A study in the Shenandoah National Park has shown that a high number of large herbivores, like deer, have negative effects on ecosystems by crowding out smaller animals ad reducing biodiversity. Studies in the northwestern U.S. are showing that white-

tailed deer have become so numerous in some areas they are crowding out mule deer. While "crowding out" is a subtle phenomenon, it is a very real danger to biodiversity and long-term well being of our biosphere.

REFUTING THE MYTHS

Some pro-hunting advocates will promote doe hunting only to control populations. In practice this has rarely worked. Although a few suburban hunters would shoot does, most deer hunters disdain killing females. Killing does contradicts the most sacred white-tailed deer hunting doctrine of bagging the largest buck with the largest rack. Few hunters would pay a taxidermist good money to mount a doe head above their fireplace. Mistakes as well can be made. Often in the field it is not easy to determine whether you are shooting a doe or a buck. Some bucks are antlerless. Often bucks with small "spikes" are taken for does. For some urban hunters, it is difficult to determine the difference between a cow and a deer.

Additionally deer, in search for mates and food, will "fill-in" or migrate to areas which have been "thinned." Radio-collared deer have been known to migrate 20 miles.

Many proponents of hunting attempt to rationalize sport hunting by saying human hunting takes the place of natural predators. While it is true many areas of our country lack natural predators, which is due to over hunting and government predator control programs, it has never been conclusively proven that predators control ungulate populations. In fact, prey numbers may have a greater influence on predator numbers. This is commonly referred to as the bottom to top control mechanism. The 30-year study of moose and wolf population dynamics show that wolf populations may actually be driven by moose populations. Carcass studies in the Yellowstone wolf project show the average wolf-killed cow elk is 14 years old, far past the prime breeding ages of 2-9 years. These studies, as well as others, clearly show predators have little effect on ungulate populations.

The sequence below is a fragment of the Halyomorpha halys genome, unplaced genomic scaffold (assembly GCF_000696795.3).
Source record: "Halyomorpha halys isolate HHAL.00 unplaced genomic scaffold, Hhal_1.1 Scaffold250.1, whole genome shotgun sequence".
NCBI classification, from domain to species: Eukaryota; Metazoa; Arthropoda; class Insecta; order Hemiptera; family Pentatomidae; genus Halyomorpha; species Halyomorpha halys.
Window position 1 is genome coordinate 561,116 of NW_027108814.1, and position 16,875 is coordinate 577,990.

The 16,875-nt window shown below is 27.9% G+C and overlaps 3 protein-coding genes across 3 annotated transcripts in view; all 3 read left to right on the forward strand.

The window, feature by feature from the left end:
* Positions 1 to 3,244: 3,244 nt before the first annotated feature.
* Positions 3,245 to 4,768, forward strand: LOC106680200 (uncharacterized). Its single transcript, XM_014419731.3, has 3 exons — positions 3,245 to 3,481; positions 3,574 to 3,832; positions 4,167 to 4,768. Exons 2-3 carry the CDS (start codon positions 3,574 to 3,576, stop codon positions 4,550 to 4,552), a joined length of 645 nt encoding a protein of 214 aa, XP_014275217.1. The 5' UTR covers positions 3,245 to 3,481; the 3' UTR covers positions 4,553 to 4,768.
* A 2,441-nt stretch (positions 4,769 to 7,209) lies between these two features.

Predators will primarily kill the older, injured and sick animals. Recently a Yellowstone wildlife biologist witnessed a wolf make three unsuccessful charges into an elk herd. After the third charge, the exhausted wolf stood panting as three large bull elk charged from the herd surrounded the hapless wolf and attacked! The battered wolf narrowly escaped with his life.

The theory that the presence of predators markedly reduces ungulate populations has little scientific basis. Before human intervention carnivores and herbivores evolved for eons in a life-sustaining harmonious relationship.

THE CONCLUSIONS

I believe the reduction of hunting stress, allowing natural population checks like natural sex ratio, normal birth rate, weather and disease, a natural predator/prey interaction, as well as immunocontraception in selected sites would be sufficient to maintain a reasonably stable and environmentally sound deer population. The immunocontraception program – the administration of a contraceptive vaccine by darting – developed by Jay Kirkpatrick, Ph.D., of the HSUS has proven to be 90-95% effective in reducing pregnancies in wild horses. The vaccine is currently being adapted for use in deer. Immunocontraception holds great promise for use in island populations of deer, residing in urban nature centers and conservation sites where hunting would be ineffective, inappropriate and dangerous.

It would be environmentally beneficial to scale back hunting to a level which would not increase reproduction rates, end control of predators, and institute a management philosophy based on science and restoring ecosystems.

It is said that everything in America is driven by politics and money, and game management is no exception. Wildlife policies are primarily established for the benefit of special interest groups, such as sport hunters, with little input from the general public. This is done at great cost to predators and non-game species.

The good news is that there is a growing appreciation for wildlife, and an increase in environmental consciousness. This ethical and environmental awareness portends a bleak future for sport hunting in America. I believe the idea of using sport hunting as a conservation tool will become as obsolete as using the Pony Express to deliver mail. Hopefully, the changes will not come too late. Nineteenth Century philosopher Arthur Schopenhauer’s concept of the three phrases of truth are: First it is ridiculed. Second it is violently opposed. Finally it is accepted as being self-evident.

Return to Fall 2001 Issue